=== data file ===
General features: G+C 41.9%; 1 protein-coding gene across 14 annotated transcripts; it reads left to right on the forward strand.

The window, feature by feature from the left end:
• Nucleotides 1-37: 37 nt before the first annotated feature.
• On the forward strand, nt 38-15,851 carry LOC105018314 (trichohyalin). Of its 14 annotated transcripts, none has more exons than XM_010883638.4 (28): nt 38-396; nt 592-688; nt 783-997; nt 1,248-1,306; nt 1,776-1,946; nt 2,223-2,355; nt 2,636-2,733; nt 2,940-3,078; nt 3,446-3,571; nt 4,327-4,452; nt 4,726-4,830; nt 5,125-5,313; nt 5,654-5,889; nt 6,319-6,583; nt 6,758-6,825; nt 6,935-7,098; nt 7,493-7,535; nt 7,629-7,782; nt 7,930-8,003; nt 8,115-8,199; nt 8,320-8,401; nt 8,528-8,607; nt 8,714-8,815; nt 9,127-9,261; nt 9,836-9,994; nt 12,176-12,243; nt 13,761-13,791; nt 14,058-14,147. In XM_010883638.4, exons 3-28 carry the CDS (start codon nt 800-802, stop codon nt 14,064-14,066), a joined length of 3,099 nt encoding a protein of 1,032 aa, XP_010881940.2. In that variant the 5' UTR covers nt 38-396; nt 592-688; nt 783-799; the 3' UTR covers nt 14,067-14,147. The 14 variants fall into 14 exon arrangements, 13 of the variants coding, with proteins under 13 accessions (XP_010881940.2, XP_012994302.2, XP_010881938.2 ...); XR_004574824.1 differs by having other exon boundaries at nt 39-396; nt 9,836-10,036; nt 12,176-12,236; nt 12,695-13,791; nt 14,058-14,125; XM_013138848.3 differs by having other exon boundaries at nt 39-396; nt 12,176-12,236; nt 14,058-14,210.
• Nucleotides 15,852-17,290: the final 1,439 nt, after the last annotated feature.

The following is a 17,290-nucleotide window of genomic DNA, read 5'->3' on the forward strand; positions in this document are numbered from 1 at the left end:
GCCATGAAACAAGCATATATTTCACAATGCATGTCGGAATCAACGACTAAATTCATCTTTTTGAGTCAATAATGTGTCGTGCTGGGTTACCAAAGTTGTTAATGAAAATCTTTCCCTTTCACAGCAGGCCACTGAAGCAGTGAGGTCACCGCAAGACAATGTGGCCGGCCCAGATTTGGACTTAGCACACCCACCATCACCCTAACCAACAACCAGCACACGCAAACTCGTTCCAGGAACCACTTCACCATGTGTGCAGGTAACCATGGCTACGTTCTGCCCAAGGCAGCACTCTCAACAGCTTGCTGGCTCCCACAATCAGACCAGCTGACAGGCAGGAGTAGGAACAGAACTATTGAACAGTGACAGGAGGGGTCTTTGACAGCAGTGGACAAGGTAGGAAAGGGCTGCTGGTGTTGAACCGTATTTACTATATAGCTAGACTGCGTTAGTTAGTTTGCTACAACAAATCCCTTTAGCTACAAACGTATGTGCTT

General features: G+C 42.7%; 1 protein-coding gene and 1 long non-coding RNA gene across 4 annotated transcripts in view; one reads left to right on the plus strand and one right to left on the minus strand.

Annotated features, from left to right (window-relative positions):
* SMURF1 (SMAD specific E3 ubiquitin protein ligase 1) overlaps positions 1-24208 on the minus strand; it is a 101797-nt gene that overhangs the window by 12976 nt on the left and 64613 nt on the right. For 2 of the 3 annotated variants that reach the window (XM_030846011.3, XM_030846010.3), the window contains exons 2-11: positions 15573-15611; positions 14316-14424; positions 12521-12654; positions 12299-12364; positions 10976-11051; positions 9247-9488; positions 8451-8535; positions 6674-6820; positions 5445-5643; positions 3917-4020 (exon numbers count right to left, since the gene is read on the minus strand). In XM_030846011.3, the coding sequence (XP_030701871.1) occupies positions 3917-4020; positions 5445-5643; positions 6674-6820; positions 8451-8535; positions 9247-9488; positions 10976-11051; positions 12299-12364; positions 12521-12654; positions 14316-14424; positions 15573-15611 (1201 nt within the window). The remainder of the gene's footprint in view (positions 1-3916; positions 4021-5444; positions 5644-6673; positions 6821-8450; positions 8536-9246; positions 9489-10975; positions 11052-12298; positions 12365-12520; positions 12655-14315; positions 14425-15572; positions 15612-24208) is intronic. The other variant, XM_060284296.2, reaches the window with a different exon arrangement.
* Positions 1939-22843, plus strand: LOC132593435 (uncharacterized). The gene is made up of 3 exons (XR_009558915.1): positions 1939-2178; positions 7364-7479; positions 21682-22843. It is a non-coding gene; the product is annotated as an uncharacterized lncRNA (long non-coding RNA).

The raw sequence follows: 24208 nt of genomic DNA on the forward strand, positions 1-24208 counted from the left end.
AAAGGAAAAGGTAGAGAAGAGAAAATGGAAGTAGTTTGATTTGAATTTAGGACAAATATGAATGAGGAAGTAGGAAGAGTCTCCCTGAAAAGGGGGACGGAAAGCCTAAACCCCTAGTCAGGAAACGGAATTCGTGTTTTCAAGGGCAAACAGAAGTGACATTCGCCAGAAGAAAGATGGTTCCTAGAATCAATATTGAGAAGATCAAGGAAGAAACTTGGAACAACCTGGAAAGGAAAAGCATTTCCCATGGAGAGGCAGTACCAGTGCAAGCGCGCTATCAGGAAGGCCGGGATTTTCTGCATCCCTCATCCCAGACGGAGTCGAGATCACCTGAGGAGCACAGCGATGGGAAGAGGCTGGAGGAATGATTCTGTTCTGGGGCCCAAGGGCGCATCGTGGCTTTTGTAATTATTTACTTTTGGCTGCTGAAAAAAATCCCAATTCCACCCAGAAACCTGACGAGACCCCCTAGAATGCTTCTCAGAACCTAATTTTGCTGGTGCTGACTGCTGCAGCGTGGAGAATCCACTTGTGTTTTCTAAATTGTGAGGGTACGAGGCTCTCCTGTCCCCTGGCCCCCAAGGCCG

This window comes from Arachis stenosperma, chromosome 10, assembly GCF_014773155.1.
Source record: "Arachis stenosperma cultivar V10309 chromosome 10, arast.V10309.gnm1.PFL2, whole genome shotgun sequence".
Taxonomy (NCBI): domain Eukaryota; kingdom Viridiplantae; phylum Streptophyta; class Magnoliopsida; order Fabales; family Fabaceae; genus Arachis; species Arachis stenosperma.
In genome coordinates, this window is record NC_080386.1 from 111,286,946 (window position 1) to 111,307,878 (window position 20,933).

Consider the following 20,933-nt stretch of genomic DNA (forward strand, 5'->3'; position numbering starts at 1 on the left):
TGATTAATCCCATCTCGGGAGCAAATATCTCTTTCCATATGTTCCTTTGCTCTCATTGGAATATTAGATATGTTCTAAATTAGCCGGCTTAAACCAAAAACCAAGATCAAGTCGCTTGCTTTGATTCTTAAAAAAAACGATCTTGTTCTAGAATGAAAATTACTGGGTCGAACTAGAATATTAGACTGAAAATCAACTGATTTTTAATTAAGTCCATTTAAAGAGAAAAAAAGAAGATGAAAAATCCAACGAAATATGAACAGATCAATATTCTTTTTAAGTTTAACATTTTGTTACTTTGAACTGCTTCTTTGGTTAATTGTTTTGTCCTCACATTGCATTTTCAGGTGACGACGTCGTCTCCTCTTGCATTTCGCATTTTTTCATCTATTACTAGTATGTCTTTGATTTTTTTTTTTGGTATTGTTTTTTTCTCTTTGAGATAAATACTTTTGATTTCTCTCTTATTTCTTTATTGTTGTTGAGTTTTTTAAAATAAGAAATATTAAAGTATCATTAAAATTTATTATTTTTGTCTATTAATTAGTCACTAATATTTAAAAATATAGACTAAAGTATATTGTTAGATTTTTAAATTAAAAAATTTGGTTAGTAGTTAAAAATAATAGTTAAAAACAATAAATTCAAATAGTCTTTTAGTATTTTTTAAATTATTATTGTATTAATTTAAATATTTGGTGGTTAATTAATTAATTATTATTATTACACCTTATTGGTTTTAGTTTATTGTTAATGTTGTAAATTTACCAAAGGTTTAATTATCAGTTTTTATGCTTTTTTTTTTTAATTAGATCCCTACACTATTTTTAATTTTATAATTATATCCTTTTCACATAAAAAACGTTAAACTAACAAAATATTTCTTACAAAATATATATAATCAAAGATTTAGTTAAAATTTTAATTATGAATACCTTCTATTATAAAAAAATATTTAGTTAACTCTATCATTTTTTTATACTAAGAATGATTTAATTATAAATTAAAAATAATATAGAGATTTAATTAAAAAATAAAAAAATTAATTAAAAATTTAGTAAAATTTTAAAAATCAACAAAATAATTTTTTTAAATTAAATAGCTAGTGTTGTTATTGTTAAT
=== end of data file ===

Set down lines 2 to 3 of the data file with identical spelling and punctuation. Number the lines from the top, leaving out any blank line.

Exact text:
The window, feature by feature from the left end:
• Nucleotides 1-37: 37 nt before the first annotated feature.